Longhorn beetles get their name because of their thin and long antennae, usually as long as their bodies or even longer. Among them there is a group often found on flowers, the flower longhorns. One interesting characteristic of flower longhorns is that they are all very slender, almost tubular shaped. Adults feed primarily on pollen and nectar; that is why they frequent flowers. They are mid sized beetles between 1/2 and 3/4″ in length, not including the antennae.
The Yellow-horn Strangalia is among the thinnest ones. Its long antennae are yellow, and they have a pattern of dots or marks on the wings. Found in the eastern states.
Strangalepta abbreviata is stouter, black with orange lengthwise stripes. There is great variation of markings: some are all black or almost all orange. Eastern and central states only.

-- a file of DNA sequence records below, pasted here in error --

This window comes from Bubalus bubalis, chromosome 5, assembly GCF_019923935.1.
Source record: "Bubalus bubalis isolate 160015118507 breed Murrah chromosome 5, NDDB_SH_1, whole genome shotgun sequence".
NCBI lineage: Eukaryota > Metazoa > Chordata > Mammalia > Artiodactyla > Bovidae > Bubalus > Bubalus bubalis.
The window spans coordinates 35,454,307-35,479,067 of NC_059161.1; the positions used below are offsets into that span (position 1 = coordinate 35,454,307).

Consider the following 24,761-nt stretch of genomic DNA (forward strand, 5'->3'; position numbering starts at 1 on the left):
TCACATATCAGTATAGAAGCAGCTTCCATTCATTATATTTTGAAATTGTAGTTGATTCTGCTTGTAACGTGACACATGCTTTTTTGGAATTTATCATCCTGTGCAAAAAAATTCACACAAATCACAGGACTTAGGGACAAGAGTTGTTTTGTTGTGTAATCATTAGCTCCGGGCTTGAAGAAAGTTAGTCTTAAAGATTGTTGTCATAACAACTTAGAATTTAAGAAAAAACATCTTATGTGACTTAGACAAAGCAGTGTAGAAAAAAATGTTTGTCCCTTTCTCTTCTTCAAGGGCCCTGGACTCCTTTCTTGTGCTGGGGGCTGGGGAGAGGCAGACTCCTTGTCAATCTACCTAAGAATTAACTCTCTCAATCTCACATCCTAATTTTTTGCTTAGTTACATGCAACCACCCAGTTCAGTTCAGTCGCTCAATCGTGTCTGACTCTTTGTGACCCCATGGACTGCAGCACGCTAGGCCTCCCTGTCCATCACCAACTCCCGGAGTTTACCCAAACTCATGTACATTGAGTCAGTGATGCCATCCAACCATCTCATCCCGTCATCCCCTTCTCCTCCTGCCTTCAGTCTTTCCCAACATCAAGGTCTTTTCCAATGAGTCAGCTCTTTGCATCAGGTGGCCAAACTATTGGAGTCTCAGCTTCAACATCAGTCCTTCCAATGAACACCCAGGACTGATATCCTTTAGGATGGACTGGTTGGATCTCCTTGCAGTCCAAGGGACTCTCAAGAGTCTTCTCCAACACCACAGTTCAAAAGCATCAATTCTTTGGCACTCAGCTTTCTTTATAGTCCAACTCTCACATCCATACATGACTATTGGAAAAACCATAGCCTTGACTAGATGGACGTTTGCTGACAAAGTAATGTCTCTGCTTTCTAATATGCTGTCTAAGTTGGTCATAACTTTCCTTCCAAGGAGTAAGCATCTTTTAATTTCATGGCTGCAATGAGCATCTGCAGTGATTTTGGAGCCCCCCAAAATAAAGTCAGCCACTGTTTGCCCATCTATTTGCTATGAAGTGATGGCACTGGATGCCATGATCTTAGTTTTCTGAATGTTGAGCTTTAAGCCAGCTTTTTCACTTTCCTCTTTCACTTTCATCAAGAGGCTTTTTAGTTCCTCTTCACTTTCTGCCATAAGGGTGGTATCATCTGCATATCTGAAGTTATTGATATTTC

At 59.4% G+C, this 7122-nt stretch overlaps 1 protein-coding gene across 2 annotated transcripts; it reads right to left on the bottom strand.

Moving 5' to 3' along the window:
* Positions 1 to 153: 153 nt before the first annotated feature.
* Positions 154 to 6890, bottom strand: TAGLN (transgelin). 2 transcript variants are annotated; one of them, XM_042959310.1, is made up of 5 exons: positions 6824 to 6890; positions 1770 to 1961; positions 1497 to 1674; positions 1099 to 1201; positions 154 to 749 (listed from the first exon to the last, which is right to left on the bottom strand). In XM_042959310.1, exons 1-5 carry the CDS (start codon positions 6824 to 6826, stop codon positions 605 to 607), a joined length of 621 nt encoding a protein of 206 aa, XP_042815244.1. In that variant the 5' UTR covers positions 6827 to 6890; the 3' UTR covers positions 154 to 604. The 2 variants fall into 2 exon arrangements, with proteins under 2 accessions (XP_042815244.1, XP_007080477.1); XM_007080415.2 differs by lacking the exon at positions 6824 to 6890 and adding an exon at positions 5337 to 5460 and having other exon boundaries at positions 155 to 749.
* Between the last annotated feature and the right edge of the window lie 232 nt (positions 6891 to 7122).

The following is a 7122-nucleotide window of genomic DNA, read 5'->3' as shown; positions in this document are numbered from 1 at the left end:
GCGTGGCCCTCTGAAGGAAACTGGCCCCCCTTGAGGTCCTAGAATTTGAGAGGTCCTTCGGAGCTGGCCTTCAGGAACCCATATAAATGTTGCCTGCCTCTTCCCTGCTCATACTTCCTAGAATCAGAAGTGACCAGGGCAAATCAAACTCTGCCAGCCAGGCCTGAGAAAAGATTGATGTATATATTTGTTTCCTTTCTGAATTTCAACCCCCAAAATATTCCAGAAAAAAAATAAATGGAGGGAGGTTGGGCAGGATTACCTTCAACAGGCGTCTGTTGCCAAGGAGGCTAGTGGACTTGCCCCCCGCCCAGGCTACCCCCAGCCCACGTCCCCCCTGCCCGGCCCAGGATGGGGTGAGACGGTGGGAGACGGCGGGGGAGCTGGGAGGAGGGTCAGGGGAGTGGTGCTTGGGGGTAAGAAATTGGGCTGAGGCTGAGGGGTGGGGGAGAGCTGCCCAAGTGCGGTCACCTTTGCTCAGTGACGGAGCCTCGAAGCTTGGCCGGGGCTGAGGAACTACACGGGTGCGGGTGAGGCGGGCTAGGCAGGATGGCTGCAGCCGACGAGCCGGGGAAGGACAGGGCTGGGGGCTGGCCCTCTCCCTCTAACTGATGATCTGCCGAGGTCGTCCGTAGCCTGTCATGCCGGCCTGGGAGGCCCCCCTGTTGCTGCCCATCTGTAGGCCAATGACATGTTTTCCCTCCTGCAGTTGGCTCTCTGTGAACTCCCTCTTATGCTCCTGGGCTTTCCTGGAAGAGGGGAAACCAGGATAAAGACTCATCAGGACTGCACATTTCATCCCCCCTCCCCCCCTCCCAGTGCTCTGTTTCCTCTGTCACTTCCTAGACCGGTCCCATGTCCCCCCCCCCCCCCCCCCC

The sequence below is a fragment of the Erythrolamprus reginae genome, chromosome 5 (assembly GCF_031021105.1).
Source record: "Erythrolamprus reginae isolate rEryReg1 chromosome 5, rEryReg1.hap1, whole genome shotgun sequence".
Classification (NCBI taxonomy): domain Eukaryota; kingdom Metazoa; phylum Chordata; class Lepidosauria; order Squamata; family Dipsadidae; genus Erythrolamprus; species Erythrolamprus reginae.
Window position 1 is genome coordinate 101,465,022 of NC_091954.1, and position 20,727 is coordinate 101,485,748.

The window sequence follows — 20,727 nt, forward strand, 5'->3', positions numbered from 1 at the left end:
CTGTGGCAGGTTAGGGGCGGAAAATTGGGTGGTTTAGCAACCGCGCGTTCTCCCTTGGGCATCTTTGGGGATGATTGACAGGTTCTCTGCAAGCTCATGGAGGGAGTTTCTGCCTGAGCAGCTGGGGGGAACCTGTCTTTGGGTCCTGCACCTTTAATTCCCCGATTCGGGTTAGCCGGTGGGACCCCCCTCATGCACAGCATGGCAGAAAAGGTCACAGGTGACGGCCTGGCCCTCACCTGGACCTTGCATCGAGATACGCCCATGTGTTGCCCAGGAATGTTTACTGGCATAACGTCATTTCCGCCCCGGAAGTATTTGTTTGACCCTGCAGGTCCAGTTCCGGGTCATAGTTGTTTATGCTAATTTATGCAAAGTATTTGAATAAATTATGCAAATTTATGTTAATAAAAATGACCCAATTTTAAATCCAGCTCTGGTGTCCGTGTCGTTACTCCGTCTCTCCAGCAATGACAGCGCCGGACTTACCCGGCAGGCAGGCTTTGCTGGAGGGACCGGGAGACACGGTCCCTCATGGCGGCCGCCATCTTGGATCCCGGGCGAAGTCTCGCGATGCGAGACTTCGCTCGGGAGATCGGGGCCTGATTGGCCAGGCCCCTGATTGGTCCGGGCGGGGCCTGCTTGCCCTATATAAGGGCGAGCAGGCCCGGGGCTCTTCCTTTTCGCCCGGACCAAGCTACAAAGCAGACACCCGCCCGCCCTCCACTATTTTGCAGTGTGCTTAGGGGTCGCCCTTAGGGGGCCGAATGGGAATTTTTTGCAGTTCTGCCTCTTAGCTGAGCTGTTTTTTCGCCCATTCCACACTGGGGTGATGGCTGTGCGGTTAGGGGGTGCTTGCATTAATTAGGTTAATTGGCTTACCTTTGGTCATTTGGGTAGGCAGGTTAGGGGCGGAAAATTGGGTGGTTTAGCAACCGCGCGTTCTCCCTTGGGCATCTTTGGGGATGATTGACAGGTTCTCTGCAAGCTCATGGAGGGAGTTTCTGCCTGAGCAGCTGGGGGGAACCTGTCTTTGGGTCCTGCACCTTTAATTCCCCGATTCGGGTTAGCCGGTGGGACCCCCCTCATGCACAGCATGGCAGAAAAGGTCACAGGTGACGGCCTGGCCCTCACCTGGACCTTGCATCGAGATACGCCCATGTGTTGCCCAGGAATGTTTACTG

Cortodera is similar to Strangalepta abbreviata but it is found only in the West.
The Banded Longhorn has a pattern similar to that of the Yellow-horn but it is easy to tell apart because of its stouter shape. It is still leaner than most beetles one is familiar with. Rich brown color with yellow-orange cross bands Sometimes the bands are reduced to spots. Eastern and central states only.
Habitat: Fields, openings, with flowers, adjacent to woodlands.
Season: From May to August, most abundant in June and July.
Flowers: Flowers of the carrot family, rose family, aster family. The Banded Longhorn has a special preference for Echinacea.